Wurst also exhibited signs of trouble, some even more overt than Carneal’s. His grades had also dropped; he showed signs of depression; and he used alcohol and marijuana. Wurst’s parents, whose marriage was troubled at the time of the 1998 shooting, noticed that he was emotionally “flat,” said DeJong, “but they didn’t think this was out of the ordinary. After all, he was a teenager.”
Wurst made threats and gave warnings that were, disturbingly, dismissed, DeJong said. A teacher overheard him plotting with another student but after reporting the incident to an administrator, never heard of it again.
The urban contrast
In the third case study, of two separate shootings in 1991 and 1992 in urban East New York, researcher Mindy Thompson Fullilove presented a scenario that stood in stark contrast to the shootings in Paducah and Edinboro.
Unlike those communities, East New York, which borders Brooklyn and Queens, suffered badly at the hands of civic neglect and misguided urban planning. The result, said Fullilove, a professor of clinical psychiatry and public health at Columbia University, was a culture of guns and violence.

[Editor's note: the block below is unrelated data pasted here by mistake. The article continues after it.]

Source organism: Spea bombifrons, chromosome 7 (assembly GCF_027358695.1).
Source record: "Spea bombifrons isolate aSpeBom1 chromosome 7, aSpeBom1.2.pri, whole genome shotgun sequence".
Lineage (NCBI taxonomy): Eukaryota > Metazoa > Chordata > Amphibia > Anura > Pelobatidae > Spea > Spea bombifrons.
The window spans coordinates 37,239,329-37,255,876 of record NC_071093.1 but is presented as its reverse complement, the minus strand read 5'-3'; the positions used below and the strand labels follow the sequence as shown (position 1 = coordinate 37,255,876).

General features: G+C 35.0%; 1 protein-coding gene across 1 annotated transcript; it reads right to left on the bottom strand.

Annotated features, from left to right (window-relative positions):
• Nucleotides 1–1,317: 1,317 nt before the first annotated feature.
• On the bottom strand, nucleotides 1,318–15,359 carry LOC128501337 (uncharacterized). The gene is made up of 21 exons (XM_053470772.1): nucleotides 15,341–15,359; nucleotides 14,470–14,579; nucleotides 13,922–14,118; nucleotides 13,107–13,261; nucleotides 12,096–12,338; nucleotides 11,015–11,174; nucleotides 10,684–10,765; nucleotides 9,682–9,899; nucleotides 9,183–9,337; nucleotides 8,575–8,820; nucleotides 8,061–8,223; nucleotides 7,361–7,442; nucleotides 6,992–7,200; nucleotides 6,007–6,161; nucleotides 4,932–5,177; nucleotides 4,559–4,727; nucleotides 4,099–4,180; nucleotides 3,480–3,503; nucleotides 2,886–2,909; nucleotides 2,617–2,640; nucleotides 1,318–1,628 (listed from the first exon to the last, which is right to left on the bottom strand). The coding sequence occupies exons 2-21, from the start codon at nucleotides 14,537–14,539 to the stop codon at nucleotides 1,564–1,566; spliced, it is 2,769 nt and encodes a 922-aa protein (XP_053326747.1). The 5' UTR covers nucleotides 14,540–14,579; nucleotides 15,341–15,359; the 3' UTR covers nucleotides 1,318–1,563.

“Being shot and being killed had become very much a part of the life experience,” she said.
The lethal violence in suburban and rural schools did indeed follow different patterns from the violence in the urban schools studied, said Mark H. Moore, Guggenheim Professor of Criminal Justice Policy and Management at the Kennedy School of Government and chair of the Case Studies of School Violence committee.
While the violence in inner-city schools, which occurred in the early 1990s, mirrored the violence in urban areas at that time, suburban and rural school shootings more similarly resembled the “rampage” shootings that occur in workplaces or public places, the researchers concluded.
Moore offered specific recommendations based on the case studies: Communities need to limit students’ unsupervised access to guns, attend to issues of adolescent mental health, and take seriously the warnings of students.
Still, he said, “rampage shootings are rare events. Every community is vulnerable, but virtually all communities will escape.”